Business

News Corp trims $2B bid for Consolidated Media

Sunday, September 09, 2012    

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NEW YORK (AP) — News Corp has made a slightly lower, but binding bid to acquire Australian media investment company Consolidated Media Holdings, as Rupert Murdoch's media company seeks to boost its stakes in TV service provider Foxtel and the channel Fox Sports Australia.

The details of the binding bid, for 3.45 Australian dollars (US$3.57) per share, were announced in Sydney on Friday by Consolidated Media.

The bid amounts to 1.94 billion Australian dollars (US$2.01 billion). That is slightly lower than the non-binding bid of 3.50 Australian dollars per share (US$3.63), or 1.97 billion Australian dollars (US$2.04 billion), that News Corp offered in June.

However, Consolidated Media said that it would pay shareholders a dividend of six cents per share on Oct. 5, bringing the cash compensation for existing shareholders to 3.51 Australian dollars per share.

James Packer, whose Consolidated Press Holdings Ltd. owns a 50 per cent stake of Consolidated Media, said in a statement that the deal "is a great outcome for CMH shareholders and for News and it reflects a fair price."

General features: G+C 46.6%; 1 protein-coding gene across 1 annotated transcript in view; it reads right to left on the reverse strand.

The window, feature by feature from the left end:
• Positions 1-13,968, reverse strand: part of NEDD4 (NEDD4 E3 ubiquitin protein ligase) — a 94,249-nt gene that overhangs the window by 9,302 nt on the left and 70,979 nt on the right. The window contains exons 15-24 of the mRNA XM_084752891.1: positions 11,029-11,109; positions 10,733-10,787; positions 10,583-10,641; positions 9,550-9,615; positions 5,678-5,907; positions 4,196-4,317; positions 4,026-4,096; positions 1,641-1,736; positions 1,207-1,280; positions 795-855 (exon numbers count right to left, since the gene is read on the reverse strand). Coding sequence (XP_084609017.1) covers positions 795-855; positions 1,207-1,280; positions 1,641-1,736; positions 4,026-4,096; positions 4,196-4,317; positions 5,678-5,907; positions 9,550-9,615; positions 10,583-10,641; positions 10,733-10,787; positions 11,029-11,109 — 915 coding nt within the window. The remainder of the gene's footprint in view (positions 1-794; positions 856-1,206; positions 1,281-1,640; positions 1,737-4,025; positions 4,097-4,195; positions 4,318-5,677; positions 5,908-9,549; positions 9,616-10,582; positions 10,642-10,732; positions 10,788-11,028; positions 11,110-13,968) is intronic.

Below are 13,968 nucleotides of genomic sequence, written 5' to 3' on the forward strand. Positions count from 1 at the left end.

Eight directors including Packer recommended that the bid be accepted, while two directors representing the 25 per cent stake held by Seven Group Holdings Ltd. withheld their recommendation.

The bid of 3.45 Australian dollars represents a 15 per cent premium to the average share price in the three months before Consolidated Media said it had preliminary discussions about a potential change of control on May 3, it said.

A News Corp. spokesman did not return a message seeking comment.

If the acquisition is completed by the end of November as planned, News Corp. will double its stake in Foxtel to 50 per cent and in Fox Sports Australia to 100 per cent.

News Corp. has said it would spin off Consolidated Media's assets into a separate company along with its newspaper publishing and book assets in a reorganization planned for next year.

News Corp.'s non-voting Class A shares fell nine cents to US$24.41 in afternoon trading Friday in New York. Consolidated Media shares fell 2 Australian cents to close at 3.42 Australian dollars (US$3.55).

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